Perhaps the best way to discuss Tokyo is to talk about its districts. I’ve already mentioned neon-drenched Akihabara, with its array of electronics and games stores and its maid cafes, but it’s just a tiny little sliver of the city as a whole. Closer to where I was staying, there was Ueno Onshi Park, where some of the country’s best museums offer an insight into how Japan came to be and how it sees itself.

An Akihabara store, open to all with electronic needs.

Efforts to view the Tsukiji Fish Market took me through the high-class Ginza district, though the market itself proved to be closed. Nearby were the peaceful Hama-rikyu Gardens though, and I passed a pleasant hour in a tea house looking over still waters and calming greenery. A few days later, I’d take a boat across the bay to the Odaiba Seaside Park, with its Ferris wheel, Hello Kitty store, and Toyota museum. From a glance at a map, a lot has happened to that area in the past ten years, but one of my favourite experiences proved to be walking back across the bay, on the walkway of the Rainbow Bridge.

Ignoring for the most part the imperial palace that lies at the heart of the city (as I tended to use it as a shortcut across Tokyo), we hop to the west and come to the districts of Shibuya, Harajuku, and Shinjuku. Shibuya is best known for the famous Shibuya Crossing square, which I viewed from a McDonalds after having a long and tiring walk from one side of the city to the other.

Shibuya Crossing, in its natural element—crowded.

Lest it be thought that I’m a complete savage, I did take the opportunity of a visit to Harajuku to try out some top class sushi and break my long-time dislike of that food before going for a ramble around the Yoyogi Park next door, with its massive Meiji Shrine still heavily trafficked by both Japanese and tourists.

Yoyogi sits on the doorstep of Shinjuku, which is almost a city within a city in Tokyo. Rail lines converge here and buildings reach for the sky. In particular, the massive bulk of the Tokyo Metropolitan Government Office, offers a view not only over Tokyo itself, but all the way to Fuji in the distant west. It was a bit too hazy to enjoy that view when I made my way up there, thereby fulfilling my habit of climbing to the top of the tallest viewing point in every city, but the view was good enough for me to return at night and take in the glittering view of Tokyo in the dark.

Tokyo from above at night.

Tokyo in the dark needs a mention all on its own. Back in Moscow I’d felt uncomfortable and out of place when the sun went down. In Tokyo, I felt free to explore in a city that felt safe and was more than welcome to keep running on a 24-hour basis. It probably helped that I didn’t drink much, though I did find my way into a hostess bar for an hour or so that thankfully ended when I ran out of the small amount of money I was carrying on me.

Tokyo never stopped welcoming me or showing me new things over the days that I spent there. And I never ventured too far beyond the loop line that connects all the districts that I’ve talked about above. So there’s doubtless far more to be seen and experienced. I haven’t even talked about streetside noodle bars, hidden shrines, or the odd architecture of the Asahi Beer Hall.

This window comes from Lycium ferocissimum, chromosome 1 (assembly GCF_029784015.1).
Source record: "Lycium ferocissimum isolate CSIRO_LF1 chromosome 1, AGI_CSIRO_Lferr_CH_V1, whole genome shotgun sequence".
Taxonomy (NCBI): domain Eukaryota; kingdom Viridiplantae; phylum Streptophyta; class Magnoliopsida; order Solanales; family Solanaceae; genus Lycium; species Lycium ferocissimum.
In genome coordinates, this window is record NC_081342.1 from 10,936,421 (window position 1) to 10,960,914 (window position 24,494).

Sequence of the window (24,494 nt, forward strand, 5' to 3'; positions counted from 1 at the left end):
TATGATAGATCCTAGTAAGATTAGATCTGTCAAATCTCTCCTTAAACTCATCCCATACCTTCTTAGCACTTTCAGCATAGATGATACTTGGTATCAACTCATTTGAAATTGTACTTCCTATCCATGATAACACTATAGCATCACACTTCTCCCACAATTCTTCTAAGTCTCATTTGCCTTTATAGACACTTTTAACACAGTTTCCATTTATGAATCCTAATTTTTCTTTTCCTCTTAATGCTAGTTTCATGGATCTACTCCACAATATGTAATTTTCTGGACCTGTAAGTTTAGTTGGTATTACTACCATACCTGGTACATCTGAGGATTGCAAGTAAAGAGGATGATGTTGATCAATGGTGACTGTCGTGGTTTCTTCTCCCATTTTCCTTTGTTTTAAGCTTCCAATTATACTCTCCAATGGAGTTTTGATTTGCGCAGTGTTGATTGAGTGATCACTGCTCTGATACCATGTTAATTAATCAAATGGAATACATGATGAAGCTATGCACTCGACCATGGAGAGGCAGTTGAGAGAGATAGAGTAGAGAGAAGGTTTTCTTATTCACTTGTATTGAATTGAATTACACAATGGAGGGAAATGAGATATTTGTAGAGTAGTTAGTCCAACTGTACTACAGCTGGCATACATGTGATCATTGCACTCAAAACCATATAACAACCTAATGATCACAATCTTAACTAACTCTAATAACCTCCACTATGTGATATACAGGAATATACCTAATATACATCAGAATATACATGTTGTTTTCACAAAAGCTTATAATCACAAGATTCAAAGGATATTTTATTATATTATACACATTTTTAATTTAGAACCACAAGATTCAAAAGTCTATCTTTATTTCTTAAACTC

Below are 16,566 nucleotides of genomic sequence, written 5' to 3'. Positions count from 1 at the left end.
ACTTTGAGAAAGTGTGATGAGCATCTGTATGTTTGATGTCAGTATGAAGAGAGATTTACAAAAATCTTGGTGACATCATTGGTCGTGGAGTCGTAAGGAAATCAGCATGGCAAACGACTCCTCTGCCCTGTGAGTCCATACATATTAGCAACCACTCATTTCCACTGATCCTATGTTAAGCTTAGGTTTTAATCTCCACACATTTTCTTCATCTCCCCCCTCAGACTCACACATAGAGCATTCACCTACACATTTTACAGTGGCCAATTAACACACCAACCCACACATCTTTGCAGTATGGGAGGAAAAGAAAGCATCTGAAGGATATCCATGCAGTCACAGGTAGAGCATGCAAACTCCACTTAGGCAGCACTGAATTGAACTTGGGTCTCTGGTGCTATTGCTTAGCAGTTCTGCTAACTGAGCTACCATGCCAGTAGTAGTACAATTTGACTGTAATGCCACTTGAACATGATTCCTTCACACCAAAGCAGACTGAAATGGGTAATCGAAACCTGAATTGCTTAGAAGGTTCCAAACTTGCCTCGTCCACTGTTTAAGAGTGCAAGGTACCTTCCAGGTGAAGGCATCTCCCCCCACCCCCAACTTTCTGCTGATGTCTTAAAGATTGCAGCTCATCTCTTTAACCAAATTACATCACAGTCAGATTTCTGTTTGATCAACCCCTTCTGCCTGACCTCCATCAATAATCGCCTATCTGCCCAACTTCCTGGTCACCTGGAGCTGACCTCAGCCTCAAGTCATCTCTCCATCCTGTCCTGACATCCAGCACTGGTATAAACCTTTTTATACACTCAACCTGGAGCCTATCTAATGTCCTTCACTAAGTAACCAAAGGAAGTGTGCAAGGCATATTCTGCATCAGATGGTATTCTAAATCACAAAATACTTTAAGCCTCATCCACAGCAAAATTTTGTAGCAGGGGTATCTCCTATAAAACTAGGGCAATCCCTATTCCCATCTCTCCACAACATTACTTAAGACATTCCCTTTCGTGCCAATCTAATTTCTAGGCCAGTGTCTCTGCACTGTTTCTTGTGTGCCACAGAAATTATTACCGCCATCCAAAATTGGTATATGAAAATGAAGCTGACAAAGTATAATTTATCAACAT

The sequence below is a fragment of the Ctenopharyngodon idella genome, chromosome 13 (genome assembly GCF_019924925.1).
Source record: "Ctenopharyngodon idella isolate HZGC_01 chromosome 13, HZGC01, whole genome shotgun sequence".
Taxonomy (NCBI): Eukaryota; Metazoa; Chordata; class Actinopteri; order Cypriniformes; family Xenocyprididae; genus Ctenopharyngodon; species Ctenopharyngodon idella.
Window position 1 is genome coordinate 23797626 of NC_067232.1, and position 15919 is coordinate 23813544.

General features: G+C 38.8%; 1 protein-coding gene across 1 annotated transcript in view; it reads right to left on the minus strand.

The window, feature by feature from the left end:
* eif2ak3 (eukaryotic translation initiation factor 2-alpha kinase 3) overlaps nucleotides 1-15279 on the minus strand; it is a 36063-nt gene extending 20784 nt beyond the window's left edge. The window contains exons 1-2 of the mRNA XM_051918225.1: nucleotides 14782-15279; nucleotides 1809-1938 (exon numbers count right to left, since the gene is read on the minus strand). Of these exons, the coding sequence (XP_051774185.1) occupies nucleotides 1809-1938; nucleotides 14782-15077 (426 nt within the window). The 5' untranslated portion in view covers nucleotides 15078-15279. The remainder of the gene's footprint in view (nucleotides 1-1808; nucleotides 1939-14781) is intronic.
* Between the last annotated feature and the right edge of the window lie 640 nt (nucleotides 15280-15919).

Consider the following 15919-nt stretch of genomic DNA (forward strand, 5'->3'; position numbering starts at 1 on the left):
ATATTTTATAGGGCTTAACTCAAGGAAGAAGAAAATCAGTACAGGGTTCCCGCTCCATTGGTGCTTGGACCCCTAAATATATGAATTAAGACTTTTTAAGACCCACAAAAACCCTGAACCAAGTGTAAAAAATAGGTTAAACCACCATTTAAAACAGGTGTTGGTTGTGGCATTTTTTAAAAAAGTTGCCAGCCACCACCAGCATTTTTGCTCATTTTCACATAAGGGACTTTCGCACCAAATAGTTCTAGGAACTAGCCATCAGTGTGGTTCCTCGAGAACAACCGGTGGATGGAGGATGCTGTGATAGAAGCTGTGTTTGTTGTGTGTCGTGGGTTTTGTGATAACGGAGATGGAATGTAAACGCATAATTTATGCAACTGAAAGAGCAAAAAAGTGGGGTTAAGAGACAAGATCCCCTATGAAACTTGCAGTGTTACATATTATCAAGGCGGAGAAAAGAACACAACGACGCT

Asahi Beer Hall. Odd.

However, time runs out, especially when you’ve only assigned yourself a small amount. Eventually I summoned my bags, closed the door on my tiny hotel room, and jumped on a train to Narita airport. There I had one last new experience in Japan: a delay. It was handsomely compensated for with a dinner voucher, and before too long I was decanted onto one of Airbus’s great white whales of the sky, an A380. I had a long flight to look forward to, my first since landing in London, and an entirely new country and continent to cross.

Cancer Update

I said that I’d only provide these when I had news to impart, didn’t I? Well, there’s some news. The most recent of my regular scans spotted something untoward in my left lung, and a subsequent PET scan (one of those that leaves me too radioactive to be in the company of small children and pregnant women) determined that it was something that needed treating. So I’ve been referred to radiology for the purposes of thoroughly zapping said something via a tube poked into the host lung. All being well, it’s been spotted early enough to deal with it without too much trouble. I’ve done well out of treatment so far and hopefully that will continue.

The Grand Tour Ten Years On—Kyoto Nights

I spent a week in Japan in 2011. As I was told at the time, it wasn’t long enough. It’s also the only time that I’ve spent in Japan to date, despite my desire and plans to return (blame an eclipse for that). In my defence, I was planning the trip on the run, aware that I was eventually going to run into funding and timing issues. So I figured that spending a week crossing the centre of Japan from west to east would do for a taster.

It wasn’t enough, as the desire to return should make clear. But it was an experience that was endlessly entrancing. For the seven days that I was there, the moments of rest that I had saw me soaking in a culture entirely unfamiliar to me, and the time I spent wandering until my feet ached felt as refreshing as a soak in a deep Japanese bath.

A birthday view of sunrise over Japan.

The Japan section of the trip was dreamlike from the start. I woke up on my birthday and, along with those of the travelling group still on board ship, went up above decks to watch the sunrise. As presents go, the perfect sunrise over the Land of the Rising Sun was a close to perfect as you could ask for. I felt frazzled and exhausted after about a month of travelling, but from that moment I hit a groove that would last most of the rest of the trip.